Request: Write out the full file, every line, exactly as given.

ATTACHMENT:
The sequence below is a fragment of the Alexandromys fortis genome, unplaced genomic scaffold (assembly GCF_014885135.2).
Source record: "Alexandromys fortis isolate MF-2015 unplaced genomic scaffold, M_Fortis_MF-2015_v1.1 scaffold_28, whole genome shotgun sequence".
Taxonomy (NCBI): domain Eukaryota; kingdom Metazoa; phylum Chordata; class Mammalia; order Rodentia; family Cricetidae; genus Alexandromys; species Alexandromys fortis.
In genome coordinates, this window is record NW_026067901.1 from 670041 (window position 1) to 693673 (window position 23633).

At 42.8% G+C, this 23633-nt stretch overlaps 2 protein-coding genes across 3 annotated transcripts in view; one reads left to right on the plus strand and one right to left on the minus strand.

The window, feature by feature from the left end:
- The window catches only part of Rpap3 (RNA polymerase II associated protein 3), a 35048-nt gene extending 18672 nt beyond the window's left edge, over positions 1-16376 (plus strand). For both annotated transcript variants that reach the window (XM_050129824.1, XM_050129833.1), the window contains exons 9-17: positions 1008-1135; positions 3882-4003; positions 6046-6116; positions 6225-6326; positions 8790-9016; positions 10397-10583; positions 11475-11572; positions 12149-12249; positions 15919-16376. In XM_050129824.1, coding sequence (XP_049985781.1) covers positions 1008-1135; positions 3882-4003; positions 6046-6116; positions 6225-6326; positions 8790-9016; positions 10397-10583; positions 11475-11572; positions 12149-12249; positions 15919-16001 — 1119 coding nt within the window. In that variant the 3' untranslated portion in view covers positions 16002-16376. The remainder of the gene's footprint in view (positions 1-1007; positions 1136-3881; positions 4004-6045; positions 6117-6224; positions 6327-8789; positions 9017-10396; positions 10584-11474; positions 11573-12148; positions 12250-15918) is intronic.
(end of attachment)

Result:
The sequence below is a fragment of the Alexandromys fortis genome, unplaced genomic scaffold (assembly GCF_014885135.2).
Source record: "Alexandromys fortis isolate MF-2015 unplaced genomic scaffold, M_Fortis_MF-2015_v1.1 scaffold_28, whole genome shotgun sequence".
Taxonomy (NCBI): domain Eukaryota; kingdom Metazoa; phylum Chordata; class Mammalia; order Rodentia; family Cricetidae; genus Alexandromys; species Alexandromys fortis.
In genome coordinates, this window is record NW_026067901.1 from 670041 (window position 1) to 693673 (window position 23633).

At 42.8% G+C, this 23633-nt stretch overlaps 2 protein-coding genes across 3 annotated transcripts in view; one reads left to right on the plus strand and one right to left on the minus strand.

The window, feature by feature from the left end:
- The window catches only part of Rpap3 (RNA polymerase II associated protein 3), a 35048-nt gene extending 18672 nt beyond the window's left edge, over positions 1-16376 (plus strand). For both annotated transcript variants that reach the window (XM_050129824.1, XM_050129833.1), the window contains exons 9-17: positions 1008-1135; positions 3882-4003; positions 6046-6116; positions 6225-6326; positions 8790-9016; positions 10397-10583; positions 11475-11572; positions 12149-12249; positions 15919-16376. In XM_050129824.1, coding sequence (XP_049985781.1) covers positions 1008-1135; positions 3882-4003; positions 6046-6116; positions 6225-6326; positions 8790-9016; positions 10397-10583; positions 11475-11572; positions 12149-12249; positions 15919-16001 — 1119 coding nt within the window. In that variant the 3' untranslated portion in view covers positions 16002-16376. The remainder of the gene's footprint in view (positions 1-1007; positions 1136-3881; positions 4004-6045; positions 6117-6224; positions 6327-8789; positions 9017-10396; positions 10584-11474; positions 11573-12148; positions 12250-15918) is intronic.